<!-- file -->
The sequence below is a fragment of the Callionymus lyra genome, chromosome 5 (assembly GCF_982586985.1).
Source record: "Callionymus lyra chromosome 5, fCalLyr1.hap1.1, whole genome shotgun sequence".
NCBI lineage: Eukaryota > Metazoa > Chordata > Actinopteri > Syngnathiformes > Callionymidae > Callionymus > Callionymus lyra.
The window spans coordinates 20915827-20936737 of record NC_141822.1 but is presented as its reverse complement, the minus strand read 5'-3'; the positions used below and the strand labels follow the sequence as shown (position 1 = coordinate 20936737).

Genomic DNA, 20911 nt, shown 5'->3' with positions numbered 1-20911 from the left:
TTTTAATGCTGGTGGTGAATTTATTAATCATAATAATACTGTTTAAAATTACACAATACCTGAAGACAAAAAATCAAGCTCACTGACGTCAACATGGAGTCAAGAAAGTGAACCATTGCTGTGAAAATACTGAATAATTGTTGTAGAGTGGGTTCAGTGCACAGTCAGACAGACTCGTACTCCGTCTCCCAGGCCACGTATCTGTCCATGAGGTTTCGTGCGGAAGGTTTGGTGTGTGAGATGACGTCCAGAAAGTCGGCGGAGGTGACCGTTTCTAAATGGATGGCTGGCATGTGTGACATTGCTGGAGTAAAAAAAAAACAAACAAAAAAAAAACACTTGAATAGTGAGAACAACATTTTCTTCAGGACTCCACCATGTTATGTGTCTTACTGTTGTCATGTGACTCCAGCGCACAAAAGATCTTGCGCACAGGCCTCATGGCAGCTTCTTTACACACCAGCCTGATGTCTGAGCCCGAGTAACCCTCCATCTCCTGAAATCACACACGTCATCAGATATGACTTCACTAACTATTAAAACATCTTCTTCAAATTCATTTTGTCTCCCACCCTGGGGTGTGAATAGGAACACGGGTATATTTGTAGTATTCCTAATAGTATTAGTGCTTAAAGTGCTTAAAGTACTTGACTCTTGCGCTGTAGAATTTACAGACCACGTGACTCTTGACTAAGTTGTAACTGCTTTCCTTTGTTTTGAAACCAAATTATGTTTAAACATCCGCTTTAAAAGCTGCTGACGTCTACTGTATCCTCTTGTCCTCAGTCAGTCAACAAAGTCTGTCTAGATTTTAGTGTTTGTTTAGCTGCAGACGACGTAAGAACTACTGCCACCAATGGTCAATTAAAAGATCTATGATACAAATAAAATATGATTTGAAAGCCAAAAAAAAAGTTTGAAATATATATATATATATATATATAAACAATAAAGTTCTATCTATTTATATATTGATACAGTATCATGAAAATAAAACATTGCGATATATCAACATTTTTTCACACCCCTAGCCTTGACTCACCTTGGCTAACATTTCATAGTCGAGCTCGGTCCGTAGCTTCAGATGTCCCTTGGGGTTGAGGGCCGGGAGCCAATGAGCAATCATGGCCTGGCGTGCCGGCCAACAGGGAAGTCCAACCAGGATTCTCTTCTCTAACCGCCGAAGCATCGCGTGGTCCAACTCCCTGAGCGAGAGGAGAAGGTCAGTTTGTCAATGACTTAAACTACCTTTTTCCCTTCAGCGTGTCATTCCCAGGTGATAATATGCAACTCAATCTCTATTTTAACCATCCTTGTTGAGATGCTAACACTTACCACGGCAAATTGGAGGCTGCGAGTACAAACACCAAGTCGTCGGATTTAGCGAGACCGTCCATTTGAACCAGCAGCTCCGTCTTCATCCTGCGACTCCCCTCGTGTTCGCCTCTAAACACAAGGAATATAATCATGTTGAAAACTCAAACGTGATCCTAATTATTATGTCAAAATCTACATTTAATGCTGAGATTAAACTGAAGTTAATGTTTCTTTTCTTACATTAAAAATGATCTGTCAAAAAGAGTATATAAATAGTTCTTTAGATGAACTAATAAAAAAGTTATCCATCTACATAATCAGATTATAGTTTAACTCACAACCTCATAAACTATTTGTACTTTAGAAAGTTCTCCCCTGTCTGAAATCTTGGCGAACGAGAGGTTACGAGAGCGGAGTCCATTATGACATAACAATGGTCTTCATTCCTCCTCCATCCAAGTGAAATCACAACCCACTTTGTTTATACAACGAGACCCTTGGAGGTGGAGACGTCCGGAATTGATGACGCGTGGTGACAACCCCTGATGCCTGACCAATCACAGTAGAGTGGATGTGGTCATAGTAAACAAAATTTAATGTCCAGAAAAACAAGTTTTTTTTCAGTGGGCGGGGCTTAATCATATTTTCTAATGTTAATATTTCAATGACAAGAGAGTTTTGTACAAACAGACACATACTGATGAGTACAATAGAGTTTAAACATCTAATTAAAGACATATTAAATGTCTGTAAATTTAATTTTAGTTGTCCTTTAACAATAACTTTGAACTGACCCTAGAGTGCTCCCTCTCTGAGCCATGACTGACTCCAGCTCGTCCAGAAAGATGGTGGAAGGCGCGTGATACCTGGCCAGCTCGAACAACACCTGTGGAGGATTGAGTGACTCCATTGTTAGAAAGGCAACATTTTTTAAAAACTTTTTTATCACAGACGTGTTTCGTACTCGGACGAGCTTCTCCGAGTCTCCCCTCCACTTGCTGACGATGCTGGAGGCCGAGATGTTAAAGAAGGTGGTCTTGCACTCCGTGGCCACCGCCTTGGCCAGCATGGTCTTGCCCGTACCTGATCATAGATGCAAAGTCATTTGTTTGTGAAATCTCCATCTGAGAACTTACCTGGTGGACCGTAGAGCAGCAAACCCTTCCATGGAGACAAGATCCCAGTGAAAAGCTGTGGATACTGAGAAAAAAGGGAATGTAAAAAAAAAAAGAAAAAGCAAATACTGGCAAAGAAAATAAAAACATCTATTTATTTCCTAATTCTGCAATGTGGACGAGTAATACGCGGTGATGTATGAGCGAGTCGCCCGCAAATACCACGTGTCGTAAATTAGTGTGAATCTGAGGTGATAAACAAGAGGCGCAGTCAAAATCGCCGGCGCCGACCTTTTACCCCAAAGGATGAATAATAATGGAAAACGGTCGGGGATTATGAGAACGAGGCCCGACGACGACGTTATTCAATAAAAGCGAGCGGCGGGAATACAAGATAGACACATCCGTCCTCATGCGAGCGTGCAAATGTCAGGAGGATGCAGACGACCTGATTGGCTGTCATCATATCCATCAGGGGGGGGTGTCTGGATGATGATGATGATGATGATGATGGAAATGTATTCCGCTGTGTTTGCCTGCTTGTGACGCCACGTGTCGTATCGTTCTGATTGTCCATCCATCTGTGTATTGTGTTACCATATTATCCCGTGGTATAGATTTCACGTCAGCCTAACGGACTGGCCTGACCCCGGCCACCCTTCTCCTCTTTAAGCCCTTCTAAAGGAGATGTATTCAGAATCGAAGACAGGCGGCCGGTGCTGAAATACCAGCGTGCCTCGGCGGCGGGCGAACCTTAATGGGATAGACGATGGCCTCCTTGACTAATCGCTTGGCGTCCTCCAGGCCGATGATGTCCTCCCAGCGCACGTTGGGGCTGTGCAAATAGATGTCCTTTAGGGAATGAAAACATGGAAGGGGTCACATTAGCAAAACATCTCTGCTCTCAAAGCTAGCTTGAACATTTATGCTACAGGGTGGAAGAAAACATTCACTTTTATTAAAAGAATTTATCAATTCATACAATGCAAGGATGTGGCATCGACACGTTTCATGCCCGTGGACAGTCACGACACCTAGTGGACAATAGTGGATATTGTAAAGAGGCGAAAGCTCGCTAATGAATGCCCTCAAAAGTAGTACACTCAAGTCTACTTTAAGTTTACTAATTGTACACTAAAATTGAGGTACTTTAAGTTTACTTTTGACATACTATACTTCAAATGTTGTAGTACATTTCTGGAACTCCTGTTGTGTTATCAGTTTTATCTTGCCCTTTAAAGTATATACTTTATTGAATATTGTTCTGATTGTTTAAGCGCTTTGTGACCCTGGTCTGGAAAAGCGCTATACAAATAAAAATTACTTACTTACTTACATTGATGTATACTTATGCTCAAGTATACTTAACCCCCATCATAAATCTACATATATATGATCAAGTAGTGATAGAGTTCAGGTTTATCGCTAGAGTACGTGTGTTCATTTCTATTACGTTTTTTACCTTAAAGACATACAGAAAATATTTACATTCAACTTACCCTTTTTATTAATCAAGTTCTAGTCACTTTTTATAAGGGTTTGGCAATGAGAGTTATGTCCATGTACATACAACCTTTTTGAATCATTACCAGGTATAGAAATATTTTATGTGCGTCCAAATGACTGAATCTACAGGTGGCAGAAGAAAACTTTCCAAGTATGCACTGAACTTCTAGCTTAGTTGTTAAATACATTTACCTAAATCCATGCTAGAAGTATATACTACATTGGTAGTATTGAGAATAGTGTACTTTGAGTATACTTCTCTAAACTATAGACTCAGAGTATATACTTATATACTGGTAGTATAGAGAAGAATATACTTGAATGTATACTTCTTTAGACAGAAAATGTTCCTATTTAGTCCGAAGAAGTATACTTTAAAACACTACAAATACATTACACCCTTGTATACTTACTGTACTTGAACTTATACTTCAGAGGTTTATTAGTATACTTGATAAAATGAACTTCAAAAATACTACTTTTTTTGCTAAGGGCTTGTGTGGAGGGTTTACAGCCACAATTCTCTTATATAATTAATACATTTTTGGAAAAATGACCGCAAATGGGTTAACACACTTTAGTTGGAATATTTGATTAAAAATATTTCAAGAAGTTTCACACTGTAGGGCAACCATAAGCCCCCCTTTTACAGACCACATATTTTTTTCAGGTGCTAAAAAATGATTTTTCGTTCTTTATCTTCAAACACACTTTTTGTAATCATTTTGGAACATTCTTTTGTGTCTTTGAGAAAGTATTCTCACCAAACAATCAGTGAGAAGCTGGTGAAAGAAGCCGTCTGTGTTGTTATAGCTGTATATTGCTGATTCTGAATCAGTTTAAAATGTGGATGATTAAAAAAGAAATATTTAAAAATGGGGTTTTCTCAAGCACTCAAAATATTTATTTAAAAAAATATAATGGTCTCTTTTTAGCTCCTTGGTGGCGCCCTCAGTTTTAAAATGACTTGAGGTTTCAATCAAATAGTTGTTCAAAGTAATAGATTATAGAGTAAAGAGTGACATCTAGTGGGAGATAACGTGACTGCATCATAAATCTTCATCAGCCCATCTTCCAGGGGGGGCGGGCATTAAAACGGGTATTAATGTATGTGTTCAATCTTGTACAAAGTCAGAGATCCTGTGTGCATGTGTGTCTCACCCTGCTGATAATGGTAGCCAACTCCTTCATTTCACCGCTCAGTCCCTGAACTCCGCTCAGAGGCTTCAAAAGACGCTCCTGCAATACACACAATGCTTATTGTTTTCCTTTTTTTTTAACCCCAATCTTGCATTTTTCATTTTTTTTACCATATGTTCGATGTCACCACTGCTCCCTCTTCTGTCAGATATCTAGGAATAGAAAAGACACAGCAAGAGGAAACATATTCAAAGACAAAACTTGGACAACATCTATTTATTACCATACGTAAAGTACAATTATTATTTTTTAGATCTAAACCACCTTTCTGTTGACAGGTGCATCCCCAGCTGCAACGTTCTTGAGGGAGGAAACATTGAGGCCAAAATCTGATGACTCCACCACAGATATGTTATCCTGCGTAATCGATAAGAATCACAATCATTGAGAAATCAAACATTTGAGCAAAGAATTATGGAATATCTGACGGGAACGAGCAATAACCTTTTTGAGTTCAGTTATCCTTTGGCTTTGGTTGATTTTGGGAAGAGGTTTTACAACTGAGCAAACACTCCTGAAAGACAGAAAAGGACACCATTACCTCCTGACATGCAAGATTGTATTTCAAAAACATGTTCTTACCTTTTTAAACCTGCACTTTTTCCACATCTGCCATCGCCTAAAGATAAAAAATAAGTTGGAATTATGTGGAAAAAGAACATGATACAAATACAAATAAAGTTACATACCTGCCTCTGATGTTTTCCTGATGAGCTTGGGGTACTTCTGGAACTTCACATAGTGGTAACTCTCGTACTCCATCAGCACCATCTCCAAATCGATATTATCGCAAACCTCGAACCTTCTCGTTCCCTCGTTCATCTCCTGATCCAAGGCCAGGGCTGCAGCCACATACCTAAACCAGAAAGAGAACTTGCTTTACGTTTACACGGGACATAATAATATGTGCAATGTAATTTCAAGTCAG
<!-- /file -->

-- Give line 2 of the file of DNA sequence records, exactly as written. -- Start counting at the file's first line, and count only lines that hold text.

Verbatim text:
Source record: "Callionymus lyra chromosome 5, fCalLyr1.hap1.1, whole genome shotgun sequence".